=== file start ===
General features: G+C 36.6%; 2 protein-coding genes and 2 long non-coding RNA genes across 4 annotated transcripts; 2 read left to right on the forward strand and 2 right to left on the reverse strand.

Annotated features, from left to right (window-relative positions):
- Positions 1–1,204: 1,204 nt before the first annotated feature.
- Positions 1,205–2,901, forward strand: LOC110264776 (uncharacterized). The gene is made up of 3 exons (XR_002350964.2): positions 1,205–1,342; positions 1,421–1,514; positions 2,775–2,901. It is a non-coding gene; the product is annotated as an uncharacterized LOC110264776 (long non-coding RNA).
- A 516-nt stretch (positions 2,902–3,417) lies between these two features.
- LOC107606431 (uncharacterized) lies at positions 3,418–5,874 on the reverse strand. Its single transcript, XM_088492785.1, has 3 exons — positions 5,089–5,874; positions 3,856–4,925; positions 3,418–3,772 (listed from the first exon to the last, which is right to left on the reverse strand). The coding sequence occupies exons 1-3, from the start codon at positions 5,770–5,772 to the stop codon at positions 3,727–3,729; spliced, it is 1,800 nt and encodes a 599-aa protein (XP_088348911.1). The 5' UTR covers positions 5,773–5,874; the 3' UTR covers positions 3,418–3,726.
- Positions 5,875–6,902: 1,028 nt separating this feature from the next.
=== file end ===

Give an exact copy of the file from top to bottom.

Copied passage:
General features: G+C 36.6%; 2 protein-coding genes and 2 long non-coding RNA genes across 4 annotated transcripts; 2 read left to right on the forward strand and 2 right to left on the reverse strand.

Annotated features, from left to right (window-relative positions):
- Positions 1–1,204: 1,204 nt before the first annotated feature.
- Positions 1,205–2,901, forward strand: LOC110264776 (uncharacterized). The gene is made up of 3 exons (XR_002350964.2): positions 1,205–1,342; positions 1,421–1,514; positions 2,775–2,901. It is a non-coding gene; the product is annotated as an uncharacterized LOC110264776 (long non-coding RNA).
- A 516-nt stretch (positions 2,902–3,417) lies between these two features.
- LOC107606431 (uncharacterized) lies at positions 3,418–5,874 on the reverse strand. Its single transcript, XM_088492785.1, has 3 exons — positions 5,089–5,874; positions 3,856–4,925; positions 3,418–3,772 (listed from the first exon to the last, which is right to left on the reverse strand). The coding sequence occupies exons 1-3, from the start codon at positions 5,770–5,772 to the stop codon at positions 3,727–3,729; spliced, it is 1,800 nt and encodes a 599-aa protein (XP_088348911.1). The 5' UTR covers positions 5,773–5,874; the 3' UTR covers positions 3,418–3,726.
- Positions 5,875–6,902: 1,028 nt separating this feature from the next.